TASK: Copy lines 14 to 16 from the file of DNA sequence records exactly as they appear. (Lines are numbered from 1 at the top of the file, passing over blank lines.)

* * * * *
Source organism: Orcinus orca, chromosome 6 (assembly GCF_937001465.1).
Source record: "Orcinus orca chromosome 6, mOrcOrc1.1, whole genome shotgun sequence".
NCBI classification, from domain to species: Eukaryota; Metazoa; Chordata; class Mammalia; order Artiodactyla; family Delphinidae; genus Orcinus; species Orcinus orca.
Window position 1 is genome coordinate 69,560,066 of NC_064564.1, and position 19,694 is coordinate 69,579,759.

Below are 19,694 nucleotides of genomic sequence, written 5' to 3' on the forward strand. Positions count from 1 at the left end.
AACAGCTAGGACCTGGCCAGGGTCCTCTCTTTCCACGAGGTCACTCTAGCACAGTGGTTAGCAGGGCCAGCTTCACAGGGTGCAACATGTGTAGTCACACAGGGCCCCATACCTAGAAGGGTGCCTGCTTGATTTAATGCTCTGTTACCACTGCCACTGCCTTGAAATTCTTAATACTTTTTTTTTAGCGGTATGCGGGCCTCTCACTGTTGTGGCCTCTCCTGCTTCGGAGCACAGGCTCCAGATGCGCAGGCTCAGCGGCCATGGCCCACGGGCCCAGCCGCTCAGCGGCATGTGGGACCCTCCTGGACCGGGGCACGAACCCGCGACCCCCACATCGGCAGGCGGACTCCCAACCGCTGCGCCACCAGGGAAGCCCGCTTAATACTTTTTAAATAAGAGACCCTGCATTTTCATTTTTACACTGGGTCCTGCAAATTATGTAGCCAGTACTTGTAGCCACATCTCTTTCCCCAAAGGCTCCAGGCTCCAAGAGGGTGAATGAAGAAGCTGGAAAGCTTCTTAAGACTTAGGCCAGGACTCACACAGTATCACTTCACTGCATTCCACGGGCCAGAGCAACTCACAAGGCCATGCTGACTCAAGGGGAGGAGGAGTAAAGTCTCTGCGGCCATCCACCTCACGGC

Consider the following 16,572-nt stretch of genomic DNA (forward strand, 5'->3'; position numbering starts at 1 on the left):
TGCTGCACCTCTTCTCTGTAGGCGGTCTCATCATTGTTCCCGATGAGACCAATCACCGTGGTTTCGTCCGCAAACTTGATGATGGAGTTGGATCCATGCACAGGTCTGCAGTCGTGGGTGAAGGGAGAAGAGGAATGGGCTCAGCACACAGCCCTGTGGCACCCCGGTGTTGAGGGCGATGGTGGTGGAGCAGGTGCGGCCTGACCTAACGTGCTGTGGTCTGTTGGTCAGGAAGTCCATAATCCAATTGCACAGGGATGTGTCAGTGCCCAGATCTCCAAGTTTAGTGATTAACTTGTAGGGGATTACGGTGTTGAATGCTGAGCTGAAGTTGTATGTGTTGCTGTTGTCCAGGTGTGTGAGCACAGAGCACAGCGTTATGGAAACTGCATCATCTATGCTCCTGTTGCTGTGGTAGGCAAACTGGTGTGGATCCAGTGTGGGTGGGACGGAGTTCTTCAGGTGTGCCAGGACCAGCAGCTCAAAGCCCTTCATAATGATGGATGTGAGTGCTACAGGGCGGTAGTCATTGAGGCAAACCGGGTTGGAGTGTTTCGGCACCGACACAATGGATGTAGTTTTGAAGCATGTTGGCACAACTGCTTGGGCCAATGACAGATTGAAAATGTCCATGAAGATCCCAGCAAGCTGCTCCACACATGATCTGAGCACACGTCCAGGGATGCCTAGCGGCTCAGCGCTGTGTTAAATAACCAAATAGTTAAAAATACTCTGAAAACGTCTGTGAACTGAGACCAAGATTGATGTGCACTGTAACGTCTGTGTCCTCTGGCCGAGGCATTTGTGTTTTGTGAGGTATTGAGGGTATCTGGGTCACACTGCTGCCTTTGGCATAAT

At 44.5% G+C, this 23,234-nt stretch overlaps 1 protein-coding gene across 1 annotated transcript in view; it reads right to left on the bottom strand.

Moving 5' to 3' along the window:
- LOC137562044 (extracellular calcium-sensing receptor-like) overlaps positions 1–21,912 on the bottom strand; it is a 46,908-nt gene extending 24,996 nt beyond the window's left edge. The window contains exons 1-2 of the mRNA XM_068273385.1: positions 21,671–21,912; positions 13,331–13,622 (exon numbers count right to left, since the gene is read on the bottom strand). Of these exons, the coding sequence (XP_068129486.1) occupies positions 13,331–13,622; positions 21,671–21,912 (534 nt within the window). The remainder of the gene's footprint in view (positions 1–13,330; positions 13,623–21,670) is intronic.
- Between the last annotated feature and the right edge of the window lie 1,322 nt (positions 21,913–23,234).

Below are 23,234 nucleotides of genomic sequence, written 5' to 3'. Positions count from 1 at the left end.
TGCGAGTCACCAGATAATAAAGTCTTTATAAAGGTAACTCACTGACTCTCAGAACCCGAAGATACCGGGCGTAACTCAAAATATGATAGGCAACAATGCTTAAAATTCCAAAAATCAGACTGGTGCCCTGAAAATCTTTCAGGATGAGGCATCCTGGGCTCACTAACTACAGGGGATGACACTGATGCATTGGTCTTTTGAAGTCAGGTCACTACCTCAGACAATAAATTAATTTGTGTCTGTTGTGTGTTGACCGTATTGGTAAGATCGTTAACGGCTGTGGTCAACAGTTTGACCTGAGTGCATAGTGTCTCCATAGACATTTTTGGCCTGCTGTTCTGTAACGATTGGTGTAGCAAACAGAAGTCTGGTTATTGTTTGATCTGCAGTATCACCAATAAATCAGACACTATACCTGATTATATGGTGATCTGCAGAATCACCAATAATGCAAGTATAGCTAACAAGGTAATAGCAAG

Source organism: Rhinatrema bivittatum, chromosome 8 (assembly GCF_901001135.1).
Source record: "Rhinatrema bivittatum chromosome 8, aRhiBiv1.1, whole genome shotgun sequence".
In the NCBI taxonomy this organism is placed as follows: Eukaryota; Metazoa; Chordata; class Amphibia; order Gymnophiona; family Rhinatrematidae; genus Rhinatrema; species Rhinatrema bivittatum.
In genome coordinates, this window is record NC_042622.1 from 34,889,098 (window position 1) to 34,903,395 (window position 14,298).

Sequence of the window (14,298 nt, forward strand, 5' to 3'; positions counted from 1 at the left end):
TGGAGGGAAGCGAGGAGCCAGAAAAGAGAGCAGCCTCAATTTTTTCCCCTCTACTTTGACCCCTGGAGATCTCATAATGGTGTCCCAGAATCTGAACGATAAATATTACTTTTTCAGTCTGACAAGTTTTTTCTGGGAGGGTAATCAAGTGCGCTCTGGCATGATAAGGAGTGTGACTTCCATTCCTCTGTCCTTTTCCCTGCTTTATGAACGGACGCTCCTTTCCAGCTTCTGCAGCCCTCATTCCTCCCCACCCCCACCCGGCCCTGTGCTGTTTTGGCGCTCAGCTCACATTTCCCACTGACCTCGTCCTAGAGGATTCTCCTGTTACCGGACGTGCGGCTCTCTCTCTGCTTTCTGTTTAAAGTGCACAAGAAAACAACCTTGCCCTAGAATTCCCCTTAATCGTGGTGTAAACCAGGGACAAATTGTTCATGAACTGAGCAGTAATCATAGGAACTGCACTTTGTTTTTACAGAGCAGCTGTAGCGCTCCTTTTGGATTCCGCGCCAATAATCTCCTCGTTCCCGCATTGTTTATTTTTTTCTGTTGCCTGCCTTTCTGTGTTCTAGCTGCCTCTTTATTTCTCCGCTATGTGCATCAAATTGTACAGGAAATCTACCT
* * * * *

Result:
TGCGAGTCACCAGATAATAAAGTCTTTATAAAGGTAACTCACTGACTCTCAGAACCCGAAGATACCGGGCGTAACTCAAAATATGATAGGCAACAATGCTTAAAATTCCAAAAATCAGACTGGTGCCCTGAAAATCTTTCAGGATGAGGCATCCTGGGCTCACTAACTACAGGGGATGACACTGATGCATTGGTCTTTTGAAGTCAGGTCACTACCTCAGACAATAAATTAATTTGTGTCTGTTGTGTGTTGACCGTATTGGTAAGATCGTTAACGGCTGTGGTCAACAGTTTGACCTGAGTGCATAGTGTCTCCATAGACATTTTTGGCCTGCTGTTCTGTAACGATTGGTGTAGCAAACAGAAGTCTGGTTATTGTTTGATCTGCAGTATCACCAATAAATCAGACACTATACCTGATTATATGGTGATCTGCAGAATCACCAATAATGCAAGTATAGCTAACAAGGTAATAGCAAG

Source organism: Rhinatrema bivittatum, chromosome 8 (assembly GCF_901001135.1).
Source record: "Rhinatrema bivittatum chromosome 8, aRhiBiv1.1, whole genome shotgun sequence".